WEST PITTSTON – Jim Johnson andhis10-year-oldson,Brady,gotaveryearlystartThanksgiving,anditwasn’ttogetallthe cooking done for a big family get-to-gether. Theyneededafewhourstodrivetheroughly170milesfromtheirhomeinDubois,Pa.,toWestPittstonsotheycouldserve a turkey dinnerto residents left home-less by the Septemberflood.“One of the mem-bers from our churchsaw a need to comedown and help here, I was one of the first 10 who came down tohelp” shortly after thefloods receded, hesaid.Johnson and other volunteers from The Tri-County Church of God and ClearfieldCounty CommunityChurches have maderegularweeklyvisitstohelp in the recovery,and decided a freemeal for the community would be a per-fect addition to that effort. They teamed with The Christian and Missionary Alli-anceChurchtohostthedinnerThursdayafternoon. All were welcome, and there was no shortage of food.“We deep fried 20 turkeys,” said DaveOgershok of Brockway, Pa. “We had fiveroasters going at once, one was a doubleroaster.” The volunteers packed everything intoa truck they outfitted for the journey, lin-ingtheinsidewithStyrofoamandinstall-ing a heater run by a small generator forthe whole trip. Then they set up in thechurchonLuzerneStreetandopenedthedoors.Along with turkey, diners could havemashedpotatoes,candiedyams,cranber-ry sauce, rolls, gravy and pie. More than20 of the desserts sat on a table.Gertrude Yachna sat with her familyand enjoyed the repast. They were dis-placedinSeptemberfromtheirWestPitt-ston home and don’t expect to be able tomovebackinuntilDecember.Evenwhenthey do, Yachna said, “the street isn’t thesame.” Some people have looked at theirhomes and simply decided not to moveback in.Yachnasaidsheislivinginahousethefamily owns outside the flood plain, butthat they felt too overwhelmed to maketheir own Thanksgiving dinner. “I’m sothankful they had something like this,”she said.Carolyn White had some dinner whilemanning a table where she and otherflood victims were helping families signup to get gifts through the U.S. Marine’s Toys for Tots program. White said herhouseinDuryeahad4feetofwateronthefirstfloor,andtheyhadnofloodinsurancebecausetheyhadbeentoldtheywerenotin the flood plain. “In 1972 we
TURKEY DAY MEAL FOR FLOOD VICTIMS
Giving thanks in West Pittston
AIMEE DILGER/THE TIMES LEADER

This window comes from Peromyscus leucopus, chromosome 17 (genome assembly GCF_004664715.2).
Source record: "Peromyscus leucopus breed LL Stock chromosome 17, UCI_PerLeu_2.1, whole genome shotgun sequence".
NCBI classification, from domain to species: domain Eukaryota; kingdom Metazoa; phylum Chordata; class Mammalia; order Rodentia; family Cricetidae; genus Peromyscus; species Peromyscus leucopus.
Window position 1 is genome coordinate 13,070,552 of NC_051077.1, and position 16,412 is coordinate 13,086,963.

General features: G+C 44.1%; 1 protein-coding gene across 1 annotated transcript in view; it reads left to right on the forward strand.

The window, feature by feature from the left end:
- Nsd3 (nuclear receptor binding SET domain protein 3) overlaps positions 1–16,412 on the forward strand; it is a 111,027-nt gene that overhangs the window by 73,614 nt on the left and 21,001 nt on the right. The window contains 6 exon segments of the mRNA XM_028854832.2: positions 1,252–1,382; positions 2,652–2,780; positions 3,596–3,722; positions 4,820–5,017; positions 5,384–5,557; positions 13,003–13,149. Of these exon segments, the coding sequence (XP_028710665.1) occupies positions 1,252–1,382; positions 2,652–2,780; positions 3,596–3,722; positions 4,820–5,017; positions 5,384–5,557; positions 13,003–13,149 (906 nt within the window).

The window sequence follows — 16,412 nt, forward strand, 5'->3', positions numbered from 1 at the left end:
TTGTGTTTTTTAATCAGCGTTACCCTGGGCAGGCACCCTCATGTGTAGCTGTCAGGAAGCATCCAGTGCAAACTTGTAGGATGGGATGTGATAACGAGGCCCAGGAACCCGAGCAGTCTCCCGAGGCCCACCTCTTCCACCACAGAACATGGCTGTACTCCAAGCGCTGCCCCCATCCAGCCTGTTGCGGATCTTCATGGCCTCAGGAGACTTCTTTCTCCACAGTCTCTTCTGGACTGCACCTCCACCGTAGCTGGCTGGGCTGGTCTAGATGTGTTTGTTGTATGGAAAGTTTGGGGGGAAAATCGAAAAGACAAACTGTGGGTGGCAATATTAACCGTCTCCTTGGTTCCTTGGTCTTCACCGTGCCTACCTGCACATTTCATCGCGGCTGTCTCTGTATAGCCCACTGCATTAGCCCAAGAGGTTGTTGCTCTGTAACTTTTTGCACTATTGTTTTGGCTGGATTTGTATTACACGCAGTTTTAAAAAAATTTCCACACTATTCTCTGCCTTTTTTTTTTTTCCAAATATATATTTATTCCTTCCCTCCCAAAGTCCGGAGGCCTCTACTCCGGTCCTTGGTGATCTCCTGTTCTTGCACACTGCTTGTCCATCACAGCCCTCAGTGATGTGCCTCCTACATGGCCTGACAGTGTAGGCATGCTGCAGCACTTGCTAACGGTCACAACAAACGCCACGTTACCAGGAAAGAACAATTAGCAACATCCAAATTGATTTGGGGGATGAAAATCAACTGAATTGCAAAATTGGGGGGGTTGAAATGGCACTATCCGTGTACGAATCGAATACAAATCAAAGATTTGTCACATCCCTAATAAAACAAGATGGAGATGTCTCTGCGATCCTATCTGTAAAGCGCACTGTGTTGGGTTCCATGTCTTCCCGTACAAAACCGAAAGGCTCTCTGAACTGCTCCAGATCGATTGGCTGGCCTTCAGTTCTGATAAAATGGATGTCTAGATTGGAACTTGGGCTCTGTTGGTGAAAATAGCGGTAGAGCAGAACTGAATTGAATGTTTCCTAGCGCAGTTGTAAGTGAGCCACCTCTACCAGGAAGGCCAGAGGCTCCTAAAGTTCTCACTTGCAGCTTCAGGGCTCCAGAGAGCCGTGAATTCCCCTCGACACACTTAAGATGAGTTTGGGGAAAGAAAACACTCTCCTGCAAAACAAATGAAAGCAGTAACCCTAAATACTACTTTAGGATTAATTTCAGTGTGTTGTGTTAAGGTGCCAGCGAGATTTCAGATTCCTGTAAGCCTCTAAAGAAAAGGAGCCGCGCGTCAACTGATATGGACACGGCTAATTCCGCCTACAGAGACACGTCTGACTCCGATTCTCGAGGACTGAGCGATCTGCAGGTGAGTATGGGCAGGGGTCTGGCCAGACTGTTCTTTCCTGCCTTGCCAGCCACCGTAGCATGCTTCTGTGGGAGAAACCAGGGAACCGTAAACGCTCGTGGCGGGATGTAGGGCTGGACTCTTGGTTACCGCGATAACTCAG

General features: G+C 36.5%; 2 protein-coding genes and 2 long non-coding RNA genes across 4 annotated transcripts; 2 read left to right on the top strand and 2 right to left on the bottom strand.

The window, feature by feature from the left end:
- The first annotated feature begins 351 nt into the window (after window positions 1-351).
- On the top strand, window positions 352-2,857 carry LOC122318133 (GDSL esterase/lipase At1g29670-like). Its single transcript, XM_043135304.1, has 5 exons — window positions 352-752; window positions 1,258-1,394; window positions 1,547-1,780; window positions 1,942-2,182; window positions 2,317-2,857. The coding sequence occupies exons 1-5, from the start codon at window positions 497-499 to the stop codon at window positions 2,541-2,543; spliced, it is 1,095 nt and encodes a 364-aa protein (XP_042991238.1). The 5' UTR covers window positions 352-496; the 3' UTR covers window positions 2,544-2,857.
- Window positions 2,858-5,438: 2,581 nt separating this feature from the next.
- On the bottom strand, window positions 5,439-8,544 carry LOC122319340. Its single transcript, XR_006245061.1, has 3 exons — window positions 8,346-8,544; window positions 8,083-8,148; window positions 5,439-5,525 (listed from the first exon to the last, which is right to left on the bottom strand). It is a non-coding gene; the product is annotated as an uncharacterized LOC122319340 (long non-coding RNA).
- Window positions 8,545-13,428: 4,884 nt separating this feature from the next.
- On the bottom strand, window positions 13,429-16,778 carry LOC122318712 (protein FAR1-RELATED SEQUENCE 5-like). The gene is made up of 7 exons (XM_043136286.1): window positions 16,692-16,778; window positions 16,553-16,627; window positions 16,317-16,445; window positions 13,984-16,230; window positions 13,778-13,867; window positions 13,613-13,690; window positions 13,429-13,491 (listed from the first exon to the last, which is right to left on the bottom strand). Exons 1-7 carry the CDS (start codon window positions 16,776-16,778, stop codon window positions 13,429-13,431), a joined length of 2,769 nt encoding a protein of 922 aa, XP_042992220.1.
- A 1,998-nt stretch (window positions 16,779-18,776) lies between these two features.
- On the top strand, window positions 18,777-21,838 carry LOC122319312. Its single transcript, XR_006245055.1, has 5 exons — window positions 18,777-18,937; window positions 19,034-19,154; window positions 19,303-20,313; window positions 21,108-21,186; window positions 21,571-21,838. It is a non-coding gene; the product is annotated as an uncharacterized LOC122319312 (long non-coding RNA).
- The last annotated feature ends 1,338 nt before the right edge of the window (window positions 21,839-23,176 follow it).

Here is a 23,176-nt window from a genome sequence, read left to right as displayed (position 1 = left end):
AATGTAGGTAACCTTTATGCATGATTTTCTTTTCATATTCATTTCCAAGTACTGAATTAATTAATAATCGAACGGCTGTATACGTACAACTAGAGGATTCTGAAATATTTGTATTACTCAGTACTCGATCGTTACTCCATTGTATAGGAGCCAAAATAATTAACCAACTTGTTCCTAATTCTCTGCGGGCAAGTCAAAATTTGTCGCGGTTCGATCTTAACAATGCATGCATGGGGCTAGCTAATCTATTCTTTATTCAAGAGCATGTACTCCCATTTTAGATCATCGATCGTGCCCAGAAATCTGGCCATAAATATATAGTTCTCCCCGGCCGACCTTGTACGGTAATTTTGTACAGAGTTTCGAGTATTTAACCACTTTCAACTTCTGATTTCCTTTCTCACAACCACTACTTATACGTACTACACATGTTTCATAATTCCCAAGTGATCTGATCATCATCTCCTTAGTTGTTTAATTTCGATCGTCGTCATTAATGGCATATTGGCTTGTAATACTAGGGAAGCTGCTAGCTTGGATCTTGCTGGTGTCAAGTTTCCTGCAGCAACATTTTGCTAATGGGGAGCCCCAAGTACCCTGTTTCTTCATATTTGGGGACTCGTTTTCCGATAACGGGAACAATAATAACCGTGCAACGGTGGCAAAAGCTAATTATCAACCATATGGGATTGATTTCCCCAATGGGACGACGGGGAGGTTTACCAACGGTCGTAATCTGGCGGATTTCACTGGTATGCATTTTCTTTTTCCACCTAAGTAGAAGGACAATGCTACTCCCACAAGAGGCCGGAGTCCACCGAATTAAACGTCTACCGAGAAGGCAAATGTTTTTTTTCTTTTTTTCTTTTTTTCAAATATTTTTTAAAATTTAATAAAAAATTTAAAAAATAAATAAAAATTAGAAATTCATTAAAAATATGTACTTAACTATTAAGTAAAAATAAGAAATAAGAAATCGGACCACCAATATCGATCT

Helperstravel far toset up feast
“Thesepeople willdo any-thing. Theycleanedmud out ofmy cellar.They dowall fram-ing, theydo wiring.”
ScottMorrisusedtooverseefederalre-sponsetonaturaldisasterswhenhewasahigh-ranking official with the FederalEmergency Management Agency.Now, he’s helping small towns in Lu-zerne County deal with thatagencyandotherssotheycanre-cover as quickly as possible fromravaging flood waters.A disaster recovery specialist,Morris is founder and presidentof Cowbell, a disaster recoverymanagement and strategic com-munications firm.“We come in at the very begin-ning and we start working ondamage assessments, writing upthe scopes of work that are re-quiredbyFEMA.Basically,Itakethe burden off the public entities that I work with because they have day-to-dayoperations they need to worry about. Theyneedtoworryabouttheircitizens,”he said.Cowbell’s job is to work through thegovernmentbureaucra-cy to get federal reim-bursements into towncoffersassoonaspossi-ble to expedite the re-covery process. The company also will manage majorprojectsforthetowns, write new disaster plans for them andmake sure they have pre-disaster con-tracts in place so that in the event of an-other flood, they’ll be able to mobilizequickly.“They’ve been excellent,” Ply-mouth Township Supervisor JoeYudichak said of Morris and hisemployees.“They’ve been to the townshipevery day. … We’ve had a great working relationship. We justcouldn’t handle it. We have onesecretary,andourdamageismas-sive.Wejustdidn’thavetheman-power or the experience,” said agrateful Yudichak.Cowbell initially began work-ing with the borough of Shick-shinnyafterMorrislearnedofthedevas-tation there through the media. He trav-eled from his home base in Florida tomake a presentation at a council